Volunteer Andrea interviews Christopher Meades, author of The Last Hiccup.
Andrea: Why did you choose to write a book about lives affected by a person with long-term hiccups?
Christopher Meades: I wanted to do something unique, to tell a story that has never been told before. And as far as I know, no one else has written a story about a boy in 1930’s Russia with an incurable case of the hiccups. I chose the hiccups because while it’s a slightly esoteric subject for a novel, it’s also quite familiar to readers. Everyone gets the hiccups. But what happens if they never stop?
Andrea: How did you approach research for The Last Hiccup?
Christopher Meades: I’m not a historian but I did a lot of googling subjects online. I’ve found though that you can’t really trust Wikipedia when you’re researching a novel. I would start online and then act as my own fact checker by going through dusty old books in the library. Also, my editor was great at spotting minor historical inaccuracies before they slipped through the cracks. For example, in the first draft of The Last Hiccup I included a section about Vladimir visiting Russia’s ancient Sukharev Tower. But that tower had actually been torn down six years earlier (in 1934) than the chapter in the novel. So we had to adjust and find another landmark that worked.
Andrea: Your characters were very well-drawn and distinct. Which one of them surprised you the most?
Christopher Meades: I think Sergei (Vladimir’s doctor) surprised me the most. Originally I planned on him being a much flatter character and a more stable influence in Vladimir’s life. But the way the novel is shaped, with the young hiccupping protagonist being almost like an enigmatic absence for the first third of the book, it allowed Sergei to grow and develop (and lose a bit of his grip on reality) in ways that I didn’t initially anticipate.
Andrea: When you write, are you a planner, or do you wing it?
Christopher Meades: I’m a big planner. I scribble out a lot of diagrams in colored pens and then tack them up onto the wall, only to take them down, rearrange them all and tack them up again. There’s a school of thought out there that the only way to write a novel is to take a Kerouacian approach – to sit down and start writing and see what comes out. But I wanted the plotline of The Last Hiccup to be really clean. I find the best way to include humor in a novel (and still make the characters believable) is to have a really clean, solid plotline. If I ever found myself drifting off course of the initial plan, I would just stop at the end of the chapter and reassess where it was all going.
Andrea: What was your journey to publication like?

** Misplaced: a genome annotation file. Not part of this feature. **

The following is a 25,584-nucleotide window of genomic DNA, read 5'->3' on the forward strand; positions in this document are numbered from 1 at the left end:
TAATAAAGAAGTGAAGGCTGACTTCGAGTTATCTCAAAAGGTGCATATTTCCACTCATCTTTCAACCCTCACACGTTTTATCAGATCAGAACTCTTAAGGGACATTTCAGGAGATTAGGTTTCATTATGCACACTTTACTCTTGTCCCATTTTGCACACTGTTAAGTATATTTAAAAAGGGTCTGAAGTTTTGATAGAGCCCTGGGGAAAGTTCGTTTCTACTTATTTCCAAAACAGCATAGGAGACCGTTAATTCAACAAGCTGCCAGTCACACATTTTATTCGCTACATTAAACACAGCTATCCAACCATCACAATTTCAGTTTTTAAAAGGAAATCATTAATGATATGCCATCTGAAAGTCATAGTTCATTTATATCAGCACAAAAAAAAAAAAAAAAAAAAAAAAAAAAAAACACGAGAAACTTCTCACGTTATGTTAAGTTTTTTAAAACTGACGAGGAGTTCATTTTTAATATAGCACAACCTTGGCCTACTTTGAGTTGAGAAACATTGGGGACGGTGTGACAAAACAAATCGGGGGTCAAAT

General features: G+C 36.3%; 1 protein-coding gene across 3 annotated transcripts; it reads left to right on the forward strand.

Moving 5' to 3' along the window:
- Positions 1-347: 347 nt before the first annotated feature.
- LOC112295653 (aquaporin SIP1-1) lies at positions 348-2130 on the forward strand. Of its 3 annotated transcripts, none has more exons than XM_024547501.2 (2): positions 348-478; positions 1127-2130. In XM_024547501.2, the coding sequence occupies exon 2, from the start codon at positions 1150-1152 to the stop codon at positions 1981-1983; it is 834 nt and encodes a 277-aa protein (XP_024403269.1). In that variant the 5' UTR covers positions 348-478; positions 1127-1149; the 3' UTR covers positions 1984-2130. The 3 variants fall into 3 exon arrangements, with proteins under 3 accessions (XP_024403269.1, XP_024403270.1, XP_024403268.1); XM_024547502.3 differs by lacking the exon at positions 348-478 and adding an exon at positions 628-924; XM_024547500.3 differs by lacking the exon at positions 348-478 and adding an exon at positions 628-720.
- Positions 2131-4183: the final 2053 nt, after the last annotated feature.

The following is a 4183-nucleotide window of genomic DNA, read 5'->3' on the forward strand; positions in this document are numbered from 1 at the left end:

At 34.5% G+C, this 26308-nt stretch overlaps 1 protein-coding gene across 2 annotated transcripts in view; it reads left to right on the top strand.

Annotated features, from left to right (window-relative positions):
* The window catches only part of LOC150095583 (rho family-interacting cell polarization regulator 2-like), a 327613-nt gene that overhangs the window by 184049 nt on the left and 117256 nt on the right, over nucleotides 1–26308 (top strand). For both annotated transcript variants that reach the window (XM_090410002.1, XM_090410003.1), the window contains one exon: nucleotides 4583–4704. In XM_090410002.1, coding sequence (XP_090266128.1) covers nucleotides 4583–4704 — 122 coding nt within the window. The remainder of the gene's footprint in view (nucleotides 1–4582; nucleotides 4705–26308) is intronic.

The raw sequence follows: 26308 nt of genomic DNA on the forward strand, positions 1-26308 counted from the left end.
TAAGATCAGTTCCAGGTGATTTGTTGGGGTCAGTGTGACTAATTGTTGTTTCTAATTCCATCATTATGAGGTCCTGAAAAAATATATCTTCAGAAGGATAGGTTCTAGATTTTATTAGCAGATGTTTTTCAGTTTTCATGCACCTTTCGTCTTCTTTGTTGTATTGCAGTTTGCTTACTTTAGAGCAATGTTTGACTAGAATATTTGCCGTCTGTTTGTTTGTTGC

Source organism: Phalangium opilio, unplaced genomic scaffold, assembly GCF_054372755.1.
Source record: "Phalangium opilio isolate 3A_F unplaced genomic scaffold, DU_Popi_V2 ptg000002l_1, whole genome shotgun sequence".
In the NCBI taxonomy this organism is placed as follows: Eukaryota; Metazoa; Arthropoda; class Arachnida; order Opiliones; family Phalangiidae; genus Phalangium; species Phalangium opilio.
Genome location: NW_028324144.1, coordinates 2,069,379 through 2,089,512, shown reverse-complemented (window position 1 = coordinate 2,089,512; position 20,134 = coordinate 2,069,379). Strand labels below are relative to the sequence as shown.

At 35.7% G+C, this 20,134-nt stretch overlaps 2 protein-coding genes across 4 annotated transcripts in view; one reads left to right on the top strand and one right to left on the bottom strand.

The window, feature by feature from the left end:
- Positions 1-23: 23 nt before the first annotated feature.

Christopher Meades: I’d been writing on and off for about 10 years before ECW Press signed me to a 3 book deal. In 2007, I really started focusing on getting my work published. I took courses, workshopped my writing, read books on how to improve my work and submitted to print journals. For the first year, it was like sending my fiction out into an infinite black void. I didn’t hear back from anyone. I’d been working on this every day for 12 months and hadn’t had so much as a short story published. But I kept plugging away, did everything I could to make my writing the best it could be and then it all turned around once I won a fiction contest hosted by the Vancouver Province newspaper. After that, my writing gradually started getting accepted by journals and then ECW picked up my first novel (The Three Fates of Henrik Nordmark). Now The Last Hiccup just hit stores.
Andrea: Does the piece you wrote for Potomac Review Issue 47 have anything in common with The Last Hiccup?
Christopher Meades: The Video Poker Bar in Vegas, the story that I had published in Potomac Review, is very different from The Last Hiccup. It’s a contemporary first person confessional and features an immediate, almost desperate tone while The Last Hiccup is more of a macabre comedy with a quirky (and hopefully endearing) cast of characters. The actual prose is quite different as well. Setting The Last Hiccup in 1930’s Russia colored everything in my novel; include the sentence structures and descriptions. I’ve always appreciated books that are well written but still have interesting, well-developed plots, and I tried my best to emulate that in my novel.
Andrea: What are you working on now?
Christopher Meades: Like a lot of writers, I have two small children and a day job, so it’s a challenge to get any work done. But I’m currently finishing up a short story collection and within the next year I plan to travel to Kenya and write a novel loosely based on the experience. I don’t want to give away too much but it will be about lions and zebras, revenge and forgiveness, family and lost love and all things in between.
Christopher Meades is the Vancouver author of The Last Hiccup and The Three Fates of Henrik Nordmark. In 2009, his short story The Walking Lady won the Toyon Fiction Prize. He dreams of one day escaping his cubicle and living by the beach. Find him online at www.ChristopherMeades.com.